Consider the message of chalk art
Life is all right there – with all its nuances – so, when I see them, I jot them down in a BlackBerry file called “ideas.” There they are ready to use. They are available. Here are some moments, interactions, I was witness to or part of. You can define them any way you like.
• I was talking to some litigation lawyers at Ve’ahavta. I thanked them for their volunteer work. They told me that, in the course of the day, their clients rarely thank them. Do we think we don’t have to thank them because of their hefty hourly rates? But is that sound reasoning? Shouldn’t we thank them for their caring? My family lawyer cared.
• I’ve discovered there are a number of different ways to spell the Almighty’s name. I was reading a newspaper, and to my surprise, there was the word “Gawd.” I’m familiar with G-d spelled by those who believe that the Omnipotent’s name is not to be tossed out with the rest of the paper. I know the word God, which is for those who likely put less stock in His written name. But “Gawd”? It seems somewhat redneck, the way “gosh” or “golly” would be. It’s quite something that we are so meticulous about the Almighty’s written name. Why? Do we who believe in God believe so much?
• A man I know was booted out of his home. One of my staff, Theresa Schrader, invited him to her house. He took her up on it. Theresa didn’t have an extra bed, so he slept in her five-year-old son’s bed. I asked many people if they would do the same thing, or at least free up their child’s bed for a guest to sleep in. I have often met non-Jews who are tenacious in their practice of good deeds, yet make very little fuss about them. Perhaps having the Torah naturally makes us louder about our goodness, like the kid who got all the answers right on her test. Is that true? Would you ask or tell your child to sleep on the couch for a guest?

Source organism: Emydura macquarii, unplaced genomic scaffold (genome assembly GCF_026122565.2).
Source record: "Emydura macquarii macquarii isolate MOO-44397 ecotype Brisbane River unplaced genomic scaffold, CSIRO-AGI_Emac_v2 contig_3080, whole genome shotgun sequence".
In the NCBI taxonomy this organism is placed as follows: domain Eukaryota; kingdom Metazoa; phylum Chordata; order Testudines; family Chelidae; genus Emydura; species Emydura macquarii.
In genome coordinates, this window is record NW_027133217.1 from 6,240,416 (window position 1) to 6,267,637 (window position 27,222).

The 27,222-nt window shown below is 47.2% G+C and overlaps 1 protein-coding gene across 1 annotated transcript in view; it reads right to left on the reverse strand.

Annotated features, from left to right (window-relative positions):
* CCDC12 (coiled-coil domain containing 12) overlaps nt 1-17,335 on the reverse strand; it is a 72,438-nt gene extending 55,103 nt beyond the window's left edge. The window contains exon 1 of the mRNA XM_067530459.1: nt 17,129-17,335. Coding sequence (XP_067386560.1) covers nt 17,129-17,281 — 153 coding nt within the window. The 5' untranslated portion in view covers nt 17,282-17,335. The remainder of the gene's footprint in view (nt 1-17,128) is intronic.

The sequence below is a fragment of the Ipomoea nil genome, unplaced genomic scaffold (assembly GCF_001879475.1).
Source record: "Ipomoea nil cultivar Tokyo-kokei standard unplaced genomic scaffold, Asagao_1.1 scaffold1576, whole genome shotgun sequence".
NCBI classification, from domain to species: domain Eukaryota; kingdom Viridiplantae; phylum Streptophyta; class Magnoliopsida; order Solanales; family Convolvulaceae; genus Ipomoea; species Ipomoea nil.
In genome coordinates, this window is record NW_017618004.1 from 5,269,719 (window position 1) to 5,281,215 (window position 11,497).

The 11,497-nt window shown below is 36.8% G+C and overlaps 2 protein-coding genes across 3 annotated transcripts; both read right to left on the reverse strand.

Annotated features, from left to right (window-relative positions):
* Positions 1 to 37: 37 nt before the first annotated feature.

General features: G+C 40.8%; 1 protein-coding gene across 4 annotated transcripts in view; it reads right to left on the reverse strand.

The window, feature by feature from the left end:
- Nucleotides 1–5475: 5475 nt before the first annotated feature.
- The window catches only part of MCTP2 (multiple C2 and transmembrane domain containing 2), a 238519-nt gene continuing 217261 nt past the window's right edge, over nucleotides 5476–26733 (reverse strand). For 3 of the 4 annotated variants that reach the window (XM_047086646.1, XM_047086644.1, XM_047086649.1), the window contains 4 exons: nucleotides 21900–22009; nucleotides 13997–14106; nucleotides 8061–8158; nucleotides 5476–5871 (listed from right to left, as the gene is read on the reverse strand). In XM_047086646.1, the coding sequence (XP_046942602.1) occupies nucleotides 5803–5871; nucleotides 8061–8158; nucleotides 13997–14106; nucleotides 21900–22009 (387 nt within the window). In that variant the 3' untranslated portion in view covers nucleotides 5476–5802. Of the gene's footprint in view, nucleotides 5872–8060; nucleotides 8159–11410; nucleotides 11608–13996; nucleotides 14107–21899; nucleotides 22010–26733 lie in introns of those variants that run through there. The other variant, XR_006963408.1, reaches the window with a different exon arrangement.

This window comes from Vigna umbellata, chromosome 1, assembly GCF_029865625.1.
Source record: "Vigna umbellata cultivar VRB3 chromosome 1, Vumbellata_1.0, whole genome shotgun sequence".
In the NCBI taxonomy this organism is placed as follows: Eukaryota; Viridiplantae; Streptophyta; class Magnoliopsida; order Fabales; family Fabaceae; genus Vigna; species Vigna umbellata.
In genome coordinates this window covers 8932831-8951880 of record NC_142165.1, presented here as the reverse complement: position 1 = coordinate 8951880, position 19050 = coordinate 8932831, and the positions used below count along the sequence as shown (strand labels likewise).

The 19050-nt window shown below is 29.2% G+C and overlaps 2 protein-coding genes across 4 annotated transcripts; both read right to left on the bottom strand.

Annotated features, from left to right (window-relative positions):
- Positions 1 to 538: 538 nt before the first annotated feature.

• Now here’s an interesting one that naturally follows from the previous story. I’ve learned that there are many children who become very close with a neighbour, particularly those children who feel somewhat neglected at home. It’s as if they are adopting a parent or have found a parent figure in the woman or man down the street. One of my dear friends who grew up frum and somewhat impoverished told me about his neighbour who took a liking to him, introduced him to airplane models and took him to events around the city.
I know a man who, when he was a child, became like a son to the guy next store because he didn’t have a father and was invited to all their family celebrations. How wonderful, I thought, that people would extend themselves like that and feel such compassion for the kid down the block. Have you “parented” a child who you sensed needed it?
Throughout the day when you are excited about your own quote, write it down. If someone else’s words move you, do the same. Watch your surroundings. Consider the course of the floating leaf or the message of the sidewalk chalk art. Life is a series of nuances all laid out in front of us to figure out. Or they are not.